This has been a good week for books. Patti Smith, in accepting her National Book Award for Just Kids, made an impassioned plea for the future of the book, rejoicing in the materiality of the book form. On the NYRB blog, Claudia Gonson of the Magnetic Fields related her literary biography. This exercise is important, I think, to know where we’re coming from as readers and thinkers.
I can’t remember not reading. There were always books around, my step-dad and grampa were avid readers (dad of sci-fi and grampa of westerns), and I had at least as many books as toys as a child. Classics like The Three Little Kittens (which was written in the 19th c. by Eliza Lee Follen, who now figures heavily in my dissertation) and the Little Golden Books taught me to read and I never stopped.
Some of my most vivid childhood memories are not of events and action but of books. I recall the summer I spent reading an unabridged Swiss Family Robinson outside on the lawn, how the imprint of mashed grass took hours to leave my elbow and thighs at the end of the day. The companions in Lloyd Alexander’s Chronicles of Prydain were my friends and I shared eagerly in their joys and sorrows. I recently re-read them all and was startled by how powerful my response was to the tales.
Encouraged by my dad and uncle, I picked up The Hobbit in second grade. It took me a year to read it by myself, but I did it, and then re-read it again and again. I didn’t get to The Lord of the Rings trilogy until junior high, but they too became annual reads. Likewise Dune. From my grampa, I got Shane and Monte Walsh. Even as a jaded sixteen-year old I wept openly at the end of Monte Walsh. It has been nearly twenty years since I lost my grampa, but revisiting these books, or the many Zane Grey and Louis L’Amour paperbacks he left behind makes me feel close to him and keeps my memories of him sharp and clear.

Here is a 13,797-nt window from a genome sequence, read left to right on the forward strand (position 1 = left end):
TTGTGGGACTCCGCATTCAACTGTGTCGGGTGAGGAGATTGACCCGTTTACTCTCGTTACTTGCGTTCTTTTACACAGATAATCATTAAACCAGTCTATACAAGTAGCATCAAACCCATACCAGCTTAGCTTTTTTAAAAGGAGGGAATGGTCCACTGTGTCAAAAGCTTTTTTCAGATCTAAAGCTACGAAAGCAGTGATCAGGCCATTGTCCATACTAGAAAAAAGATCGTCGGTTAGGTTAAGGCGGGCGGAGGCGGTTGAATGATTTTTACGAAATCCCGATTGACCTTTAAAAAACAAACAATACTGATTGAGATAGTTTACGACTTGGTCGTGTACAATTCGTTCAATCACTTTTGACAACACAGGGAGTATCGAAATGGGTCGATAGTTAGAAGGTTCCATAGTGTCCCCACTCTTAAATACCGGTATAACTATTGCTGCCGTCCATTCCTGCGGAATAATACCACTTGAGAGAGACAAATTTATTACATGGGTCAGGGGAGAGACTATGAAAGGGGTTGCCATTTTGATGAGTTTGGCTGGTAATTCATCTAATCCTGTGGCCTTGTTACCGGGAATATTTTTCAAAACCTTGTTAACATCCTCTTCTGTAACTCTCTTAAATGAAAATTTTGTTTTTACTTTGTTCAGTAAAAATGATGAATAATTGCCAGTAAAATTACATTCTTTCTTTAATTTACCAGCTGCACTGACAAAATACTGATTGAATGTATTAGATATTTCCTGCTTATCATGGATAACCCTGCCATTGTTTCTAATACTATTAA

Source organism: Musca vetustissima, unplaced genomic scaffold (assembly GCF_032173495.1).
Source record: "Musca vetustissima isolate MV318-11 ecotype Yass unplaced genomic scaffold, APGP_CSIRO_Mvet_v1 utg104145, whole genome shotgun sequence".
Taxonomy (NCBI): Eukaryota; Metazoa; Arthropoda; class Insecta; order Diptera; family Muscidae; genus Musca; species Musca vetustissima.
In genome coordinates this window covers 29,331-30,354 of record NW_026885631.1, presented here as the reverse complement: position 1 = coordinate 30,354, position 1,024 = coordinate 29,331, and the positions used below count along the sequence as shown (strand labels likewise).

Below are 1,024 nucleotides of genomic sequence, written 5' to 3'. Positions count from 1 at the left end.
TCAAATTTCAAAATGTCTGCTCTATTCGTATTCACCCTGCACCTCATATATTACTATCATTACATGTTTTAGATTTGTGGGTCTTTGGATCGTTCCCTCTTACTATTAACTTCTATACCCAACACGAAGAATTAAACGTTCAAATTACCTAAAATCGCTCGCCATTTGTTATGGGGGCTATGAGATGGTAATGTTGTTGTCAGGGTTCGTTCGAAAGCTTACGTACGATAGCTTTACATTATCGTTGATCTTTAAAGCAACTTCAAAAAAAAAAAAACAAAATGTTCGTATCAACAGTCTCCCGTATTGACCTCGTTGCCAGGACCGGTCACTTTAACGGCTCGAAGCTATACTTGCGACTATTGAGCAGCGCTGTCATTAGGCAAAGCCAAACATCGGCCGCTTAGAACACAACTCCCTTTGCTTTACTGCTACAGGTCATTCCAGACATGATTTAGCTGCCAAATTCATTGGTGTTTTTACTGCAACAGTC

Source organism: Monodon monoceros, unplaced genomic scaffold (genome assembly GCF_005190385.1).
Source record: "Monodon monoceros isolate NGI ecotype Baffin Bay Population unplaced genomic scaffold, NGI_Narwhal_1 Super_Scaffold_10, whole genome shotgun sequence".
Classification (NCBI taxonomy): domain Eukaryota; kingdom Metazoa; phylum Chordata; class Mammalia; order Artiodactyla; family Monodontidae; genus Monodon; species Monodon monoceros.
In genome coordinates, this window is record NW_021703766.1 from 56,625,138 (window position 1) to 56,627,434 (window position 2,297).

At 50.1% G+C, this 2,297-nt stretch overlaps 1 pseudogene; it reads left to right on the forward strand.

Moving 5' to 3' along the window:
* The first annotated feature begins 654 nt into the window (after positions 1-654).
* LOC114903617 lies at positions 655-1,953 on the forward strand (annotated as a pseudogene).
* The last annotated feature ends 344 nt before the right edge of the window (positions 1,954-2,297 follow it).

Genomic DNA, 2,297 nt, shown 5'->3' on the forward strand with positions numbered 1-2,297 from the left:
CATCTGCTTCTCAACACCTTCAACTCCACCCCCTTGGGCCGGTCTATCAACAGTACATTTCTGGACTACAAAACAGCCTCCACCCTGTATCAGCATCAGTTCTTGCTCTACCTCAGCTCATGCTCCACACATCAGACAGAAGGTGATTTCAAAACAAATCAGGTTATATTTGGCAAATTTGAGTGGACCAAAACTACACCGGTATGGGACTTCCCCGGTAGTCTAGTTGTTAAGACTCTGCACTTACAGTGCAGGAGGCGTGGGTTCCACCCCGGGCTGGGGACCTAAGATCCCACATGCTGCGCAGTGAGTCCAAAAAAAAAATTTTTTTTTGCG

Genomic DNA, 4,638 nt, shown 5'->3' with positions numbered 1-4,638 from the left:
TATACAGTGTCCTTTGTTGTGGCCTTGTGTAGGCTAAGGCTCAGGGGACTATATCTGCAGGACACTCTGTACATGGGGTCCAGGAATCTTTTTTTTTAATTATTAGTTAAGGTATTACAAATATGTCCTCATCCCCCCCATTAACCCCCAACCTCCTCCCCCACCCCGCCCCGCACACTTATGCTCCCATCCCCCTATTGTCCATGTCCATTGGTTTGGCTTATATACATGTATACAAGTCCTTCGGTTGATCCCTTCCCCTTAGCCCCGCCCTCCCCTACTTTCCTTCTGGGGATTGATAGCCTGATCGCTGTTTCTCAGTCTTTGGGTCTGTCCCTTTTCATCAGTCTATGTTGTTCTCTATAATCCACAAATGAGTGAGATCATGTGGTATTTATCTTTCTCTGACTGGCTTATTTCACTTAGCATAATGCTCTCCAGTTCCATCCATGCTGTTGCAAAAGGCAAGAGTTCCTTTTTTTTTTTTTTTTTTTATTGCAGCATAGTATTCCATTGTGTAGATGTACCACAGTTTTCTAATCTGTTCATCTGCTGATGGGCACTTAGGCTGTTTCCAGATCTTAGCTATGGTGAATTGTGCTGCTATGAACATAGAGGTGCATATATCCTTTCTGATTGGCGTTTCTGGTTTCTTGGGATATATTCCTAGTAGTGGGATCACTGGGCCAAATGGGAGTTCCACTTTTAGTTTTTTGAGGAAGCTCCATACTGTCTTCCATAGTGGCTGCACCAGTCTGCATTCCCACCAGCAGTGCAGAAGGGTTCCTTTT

Andre Norton and Ursula Leguin were particular favorites of my father’s and became mine as well, though I don’t recall ever discussing them with him until I was an adult, and that fairly recently when we both re-read The Left Hand of Darkness. It was a revelation to me that Norton was a woman writing under a pseudonym, and my pleasure in her writing and LeGuin’s later led me to Eleanor Arneson, Octavia Butler, and other women sci-fi writers. I also enjoy “sociological sci-fi” more than “hard science” sci-fi, so these writers met my particular needs better than many of their male counterparts.
I never read much realistic, contemporary kidlit. I wasn’t interested in Ramona or The Outsiders. And I hated, hated (and still do) The Catcher in the Rye. Those characters and situations just didn’t speak to me as a kid reader. I longed for fantasy, or the distance of history.
It wasn’t until college that I discovered Burroughs, Acker, Ginsberg, and Ellis. I also never read poetry in my teens, but fell madly for Ted Hughes and Phillip Larkin, Sylvia Plath and Anne Sexton, as an undergrad.
Now that reading has become for me a profession, I return to many of these texts that formed me as a reader again and again to refresh myself and to maintain pleasure in the act of reading. Whenever the scholarly life threatens to leach the color out of reading and my analytical mind starts to restrict my imagination, I re-read The Book of Three or Dune, or Shane to remind myself that there is pleasure in books as well as labor, and to make sure that the labor is a labor of love.